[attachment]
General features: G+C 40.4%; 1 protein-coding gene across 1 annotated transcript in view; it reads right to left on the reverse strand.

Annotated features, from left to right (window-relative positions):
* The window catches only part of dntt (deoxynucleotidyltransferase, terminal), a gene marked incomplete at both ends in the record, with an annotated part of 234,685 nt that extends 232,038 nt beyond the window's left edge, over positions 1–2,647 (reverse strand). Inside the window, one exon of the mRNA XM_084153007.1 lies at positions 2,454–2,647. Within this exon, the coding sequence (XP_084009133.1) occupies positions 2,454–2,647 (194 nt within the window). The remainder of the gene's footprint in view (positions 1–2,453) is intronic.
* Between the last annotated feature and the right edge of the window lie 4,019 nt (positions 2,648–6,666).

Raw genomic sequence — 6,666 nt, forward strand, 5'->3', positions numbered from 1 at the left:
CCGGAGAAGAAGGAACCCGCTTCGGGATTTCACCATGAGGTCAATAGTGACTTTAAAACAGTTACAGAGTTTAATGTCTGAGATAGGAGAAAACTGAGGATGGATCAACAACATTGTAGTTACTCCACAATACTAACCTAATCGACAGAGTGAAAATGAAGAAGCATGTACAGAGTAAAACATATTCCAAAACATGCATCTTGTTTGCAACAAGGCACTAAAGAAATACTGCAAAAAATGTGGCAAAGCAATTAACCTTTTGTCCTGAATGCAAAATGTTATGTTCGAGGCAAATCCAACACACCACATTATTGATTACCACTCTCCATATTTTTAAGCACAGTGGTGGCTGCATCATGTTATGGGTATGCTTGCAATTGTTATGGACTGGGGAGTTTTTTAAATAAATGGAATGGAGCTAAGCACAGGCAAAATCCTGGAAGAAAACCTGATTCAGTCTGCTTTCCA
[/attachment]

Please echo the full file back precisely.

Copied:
General features: G+C 40.4%; 1 protein-coding gene across 1 annotated transcript in view; it reads right to left on the reverse strand.

Annotated features, from left to right (window-relative positions):
* The window catches only part of dntt (deoxynucleotidyltransferase, terminal), a gene marked incomplete at both ends in the record, with an annotated part of 234,685 nt that extends 232,038 nt beyond the window's left edge, over positions 1–2,647 (reverse strand). Inside the window, one exon of the mRNA XM_084153007.1 lies at positions 2,454–2,647. Within this exon, the coding sequence (XP_084009133.1) occupies positions 2,454–2,647 (194 nt within the window). The remainder of the gene's footprint in view (positions 1–2,453) is intronic.
* Between the last annotated feature and the right edge of the window lie 4,019 nt (positions 2,648–6,666).

Raw genomic sequence — 6,666 nt, forward strand, 5'->3', positions numbered from 1 at the left:
CCGGAGAAGAAGGAACCCGCTTCGGGATTTCACCATGAGGTCAATAGTGACTTTAAAACAGTTACAGAGTTTAATGTCTGAGATAGGAGAAAACTGAGGATGGATCAACAACATTGTAGTTACTCCACAATACTAACCTAATCGACAGAGTGAAAATGAAGAAGCATGTACAGAGTAAAACATATTCCAAAACATGCATCTTGTTTGCAACAAGGCACTAAAGAAATACTGCAAAAAATGTGGCAAAGCAATTAACCTTTTGTCCTGAATGCAAAATGTTATGTTCGAGGCAAATCCAACACACCACATTATTGATTACCACTCTCCATATTTTTAAGCACAGTGGTGGCTGCATCATGTTATGGGTATGCTTGCAATTGTTATGGACTGGGGAGTTTTTTAAATAAATGGAATGGAGCTAAGCACAGGCAAAATCCTGGAAGAAAACCTGATTCAGTCTGCTTTCCA